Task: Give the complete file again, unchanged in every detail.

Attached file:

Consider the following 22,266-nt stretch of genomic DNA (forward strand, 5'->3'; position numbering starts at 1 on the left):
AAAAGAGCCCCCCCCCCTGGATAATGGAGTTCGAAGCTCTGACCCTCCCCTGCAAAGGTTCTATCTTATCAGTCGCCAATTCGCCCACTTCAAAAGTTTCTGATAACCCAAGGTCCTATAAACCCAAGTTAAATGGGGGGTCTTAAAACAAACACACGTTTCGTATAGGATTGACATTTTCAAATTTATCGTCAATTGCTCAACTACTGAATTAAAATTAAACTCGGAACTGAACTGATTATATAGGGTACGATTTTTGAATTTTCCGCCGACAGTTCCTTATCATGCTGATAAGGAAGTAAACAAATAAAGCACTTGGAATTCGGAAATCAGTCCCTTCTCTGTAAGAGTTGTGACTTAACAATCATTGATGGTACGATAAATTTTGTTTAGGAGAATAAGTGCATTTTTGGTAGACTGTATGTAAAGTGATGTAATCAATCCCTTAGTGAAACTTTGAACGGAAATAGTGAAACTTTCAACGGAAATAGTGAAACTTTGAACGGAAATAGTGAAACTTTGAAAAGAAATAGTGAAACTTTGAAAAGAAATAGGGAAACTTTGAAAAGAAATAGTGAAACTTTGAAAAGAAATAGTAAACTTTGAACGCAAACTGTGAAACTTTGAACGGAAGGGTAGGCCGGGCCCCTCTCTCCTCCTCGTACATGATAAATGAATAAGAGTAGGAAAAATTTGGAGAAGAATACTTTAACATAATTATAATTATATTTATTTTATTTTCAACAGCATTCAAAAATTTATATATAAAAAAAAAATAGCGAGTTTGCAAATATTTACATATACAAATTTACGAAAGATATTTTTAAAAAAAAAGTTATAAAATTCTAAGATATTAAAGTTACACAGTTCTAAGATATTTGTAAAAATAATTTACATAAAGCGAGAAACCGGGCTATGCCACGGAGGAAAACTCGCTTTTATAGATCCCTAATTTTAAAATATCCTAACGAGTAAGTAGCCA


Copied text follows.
Consider the following 22,266-nt stretch of genomic DNA (forward strand, 5'->3'; position numbering starts at 1 on the left):
AAAAGAGCCCCCCCCCCTGGATAATGGAGTTCGAAGCTCTGACCCTCCCCTGCAAAGGTTCTATCTTATCAGTCGCCAATTCGCCCACTTCAAAAGTTTCTGATAACCCAAGGTCCTATAAACCCAAGTTAAATGGGGGGTCTTAAAACAAACACACGTTTCGTATAGGATTGACATTTTCAAATTTATCGTCAATTGCTCAACTACTGAATTAAAATTAAACTCGGAACTGAACTGATTATATAGGGTACGATTTTTGAATTTTCCGCCGACAGTTCCTTATCATGCTGATAAGGAAGTAAACAAATAAAGCACTTGGAATTCGGAAATCAGTCCCTTCTCTGTAAGAGTTGTGACTTAACAATCATTGATGGTACGATAAATTTTGTTTAGGAGAATAAGTGCATTTTTGGTAGACTGTATGTAAAGTGATGTAATCAATCCCTTAGTGAAACTTTGAACGGAAATAGTGAAACTTTCAACGGAAATAGTGAAACTTTGAACGGAAATAGTGAAACTTTGAAAAGAAATAGTGAAACTTTGAAAAGAAATAGGGAAACTTTGAAAAGAAATAGTGAAACTTTGAAAAGAAATAGTAAACTTTGAACGCAAACTGTGAAACTTTGAACGGAAGGGTAGGCCGGGCCCCTCTCTCCTCCTCGTACATGATAAATGAATAAGAGTAGGAAAAATTTGGAGAAGAATACTTTAACATAATTATAATTATATTTATTTTATTTTCAACAGCATTCAAAAATTTATATATAAAAAAAAAATAGCGAGTTTGCAAATATTTACATATACAAATTTACGAAAGATATTTTTAAAAAAAAAGTTATAAAATTCTAAGATATTAAAGTTACACAGTTCTAAGATATTTGTAAAAATAATTTACATAAAGCGAGAAACCGGGCTATGCCACGGAGGAAAACTCGCTTTTATAGATCCCTAATTTTAAAATATCCTAACGAGTAAGTAGCCA